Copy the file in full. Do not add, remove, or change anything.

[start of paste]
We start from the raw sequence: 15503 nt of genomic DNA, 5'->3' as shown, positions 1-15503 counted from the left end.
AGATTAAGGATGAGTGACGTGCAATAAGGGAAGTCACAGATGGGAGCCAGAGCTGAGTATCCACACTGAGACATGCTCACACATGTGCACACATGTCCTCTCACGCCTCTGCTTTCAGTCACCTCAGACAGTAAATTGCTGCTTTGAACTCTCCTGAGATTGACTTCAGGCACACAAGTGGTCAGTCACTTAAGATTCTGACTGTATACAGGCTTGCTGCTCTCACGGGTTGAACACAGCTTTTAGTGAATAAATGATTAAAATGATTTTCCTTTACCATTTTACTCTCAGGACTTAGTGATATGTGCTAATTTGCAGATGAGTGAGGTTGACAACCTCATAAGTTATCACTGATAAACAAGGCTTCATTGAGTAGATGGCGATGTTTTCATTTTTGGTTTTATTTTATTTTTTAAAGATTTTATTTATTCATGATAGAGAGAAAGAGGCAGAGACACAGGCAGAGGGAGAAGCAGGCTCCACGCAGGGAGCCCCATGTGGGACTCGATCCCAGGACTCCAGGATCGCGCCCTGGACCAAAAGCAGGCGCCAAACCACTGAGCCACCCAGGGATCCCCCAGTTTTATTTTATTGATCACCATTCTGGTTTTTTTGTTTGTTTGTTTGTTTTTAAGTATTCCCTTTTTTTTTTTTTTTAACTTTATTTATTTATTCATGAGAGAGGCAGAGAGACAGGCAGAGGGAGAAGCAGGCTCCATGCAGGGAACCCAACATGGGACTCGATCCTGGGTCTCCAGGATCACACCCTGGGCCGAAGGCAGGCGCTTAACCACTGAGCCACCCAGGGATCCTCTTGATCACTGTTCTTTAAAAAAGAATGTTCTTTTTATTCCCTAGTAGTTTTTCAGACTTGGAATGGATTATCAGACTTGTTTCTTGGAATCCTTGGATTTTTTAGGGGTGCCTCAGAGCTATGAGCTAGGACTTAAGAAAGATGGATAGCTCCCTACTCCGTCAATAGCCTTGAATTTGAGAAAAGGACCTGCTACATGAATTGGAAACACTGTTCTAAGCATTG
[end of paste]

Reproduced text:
We start from the raw sequence: 15503 nt of genomic DNA, 5'->3' as shown, positions 1-15503 counted from the left end.
AGATTAAGGATGAGTGACGTGCAATAAGGGAAGTCACAGATGGGAGCCAGAGCTGAGTATCCACACTGAGACATGCTCACACATGTGCACACATGTCCTCTCACGCCTCTGCTTTCAGTCACCTCAGACAGTAAATTGCTGCTTTGAACTCTCCTGAGATTGACTTCAGGCACACAAGTGGTCAGTCACTTAAGATTCTGACTGTATACAGGCTTGCTGCTCTCACGGGTTGAACACAGCTTTTAGTGAATAAATGATTAAAATGATTTTCCTTTACCATTTTACTCTCAGGACTTAGTGATATGTGCTAATTTGCAGATGAGTGAGGTTGACAACCTCATAAGTTATCACTGATAAACAAGGCTTCATTGAGTAGATGGCGATGTTTTCATTTTTGGTTTTATTTTATTTTTTAAAGATTTTATTTATTCATGATAGAGAGAAAGAGGCAGAGACACAGGCAGAGGGAGAAGCAGGCTCCACGCAGGGAGCCCCATGTGGGACTCGATCCCAGGACTCCAGGATCGCGCCCTGGACCAAAAGCAGGCGCCAAACCACTGAGCCACCCAGGGATCCCCCAGTTTTATTTTATTGATCACCATTCTGGTTTTTTTGTTTGTTTGTTTGTTTTTAAGTATTCCCTTTTTTTTTTTTTTTAACTTTATTTATTTATTCATGAGAGAGGCAGAGAGACAGGCAGAGGGAGAAGCAGGCTCCATGCAGGGAACCCAACATGGGACTCGATCCTGGGTCTCCAGGATCACACCCTGGGCCGAAGGCAGGCGCTTAACCACTGAGCCACCCAGGGATCCTCTTGATCACTGTTCTTTAAAAAAGAATGTTCTTTTTATTCCCTAGTAGTTTTTCAGACTTGGAATGGATTATCAGACTTGTTTCTTGGAATCCTTGGATTTTTTAGGGGTGCCTCAGAGCTATGAGCTAGGACTTAAGAAAGATGGATAGCTCCCTACTCCGTCAATAGCCTTGAATTTGAGAAAAGGACCTGCTACATGAATTGGAAACACTGTTCTAAGCATTG